ALTERNATIVE ENERGY FUNCTIONS FOR OPTIMIZING NEURAL NETWORKS

Andrew H. Gee and Richard W. Prager

March 1992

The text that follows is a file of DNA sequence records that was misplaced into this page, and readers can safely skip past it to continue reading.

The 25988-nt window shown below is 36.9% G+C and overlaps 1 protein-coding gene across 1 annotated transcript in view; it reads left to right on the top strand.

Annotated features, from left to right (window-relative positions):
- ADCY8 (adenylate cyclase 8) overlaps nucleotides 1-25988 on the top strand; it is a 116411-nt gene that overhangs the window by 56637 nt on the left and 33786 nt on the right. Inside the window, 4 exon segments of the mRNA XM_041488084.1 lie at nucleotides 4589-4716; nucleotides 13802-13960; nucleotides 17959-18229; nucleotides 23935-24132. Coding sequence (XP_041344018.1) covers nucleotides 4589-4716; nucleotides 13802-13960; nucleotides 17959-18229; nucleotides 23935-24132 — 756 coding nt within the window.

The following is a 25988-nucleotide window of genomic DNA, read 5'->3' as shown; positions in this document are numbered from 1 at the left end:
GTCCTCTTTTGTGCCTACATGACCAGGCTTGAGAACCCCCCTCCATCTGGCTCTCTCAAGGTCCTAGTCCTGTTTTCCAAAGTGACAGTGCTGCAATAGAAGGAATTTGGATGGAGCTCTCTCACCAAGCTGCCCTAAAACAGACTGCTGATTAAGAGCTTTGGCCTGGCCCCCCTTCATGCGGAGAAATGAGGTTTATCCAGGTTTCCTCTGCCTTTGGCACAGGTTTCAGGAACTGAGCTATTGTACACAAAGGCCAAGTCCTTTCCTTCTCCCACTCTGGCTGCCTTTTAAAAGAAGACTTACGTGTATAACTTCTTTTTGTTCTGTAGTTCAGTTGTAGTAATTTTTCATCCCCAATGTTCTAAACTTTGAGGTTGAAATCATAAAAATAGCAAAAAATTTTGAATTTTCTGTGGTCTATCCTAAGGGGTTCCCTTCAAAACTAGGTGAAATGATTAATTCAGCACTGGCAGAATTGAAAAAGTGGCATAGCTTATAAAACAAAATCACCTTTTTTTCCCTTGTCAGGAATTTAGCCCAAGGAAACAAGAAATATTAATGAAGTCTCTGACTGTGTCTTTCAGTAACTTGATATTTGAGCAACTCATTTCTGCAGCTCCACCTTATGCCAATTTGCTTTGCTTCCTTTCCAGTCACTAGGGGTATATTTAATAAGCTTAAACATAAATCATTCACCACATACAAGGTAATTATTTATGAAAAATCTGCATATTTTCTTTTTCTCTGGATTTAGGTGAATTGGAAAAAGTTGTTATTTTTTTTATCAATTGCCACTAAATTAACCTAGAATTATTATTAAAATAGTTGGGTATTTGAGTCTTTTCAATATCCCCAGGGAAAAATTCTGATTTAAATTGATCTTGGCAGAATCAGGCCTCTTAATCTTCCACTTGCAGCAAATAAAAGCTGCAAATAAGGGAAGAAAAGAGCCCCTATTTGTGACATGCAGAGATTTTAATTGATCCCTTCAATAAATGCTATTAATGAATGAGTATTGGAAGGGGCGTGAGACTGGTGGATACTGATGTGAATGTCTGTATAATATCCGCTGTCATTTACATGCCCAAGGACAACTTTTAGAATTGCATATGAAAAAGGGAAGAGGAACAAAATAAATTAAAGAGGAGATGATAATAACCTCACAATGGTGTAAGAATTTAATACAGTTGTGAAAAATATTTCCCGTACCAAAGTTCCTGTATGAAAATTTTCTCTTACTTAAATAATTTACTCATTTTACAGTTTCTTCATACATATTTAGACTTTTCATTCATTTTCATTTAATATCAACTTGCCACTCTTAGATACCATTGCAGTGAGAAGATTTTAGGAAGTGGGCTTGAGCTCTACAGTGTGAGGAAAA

When feedback neural networks are used to solve combinatorial optimization problems, their dynamics perform some sort of descent on a continuous energy function related to the objective of the discrete problem. For any particular discrete problem, there are generally a number of suitable continuous energy functions, and the performance of the network can be expected to depend heavily on the choice of such a function. In this paper, alternative energy functions are employed to modify the dynamics of the network in a predictable manner, and progress is made towards identifying which are well suited to the underlying discrete problems. This is based on a revealing study of a large database of solved problems, in which the optimal solutions are decomposed along the eigenvectors of the network's connection matrix. It is demonstrated that there is a strong correlation between the mean and variance of this decomposition and the ability of the network to find good solutions. A consequence of this is that there may be some problems which neural networks are not well adapted to solve, irrespective of the manner in which the problems are mapped onto the network for solution.

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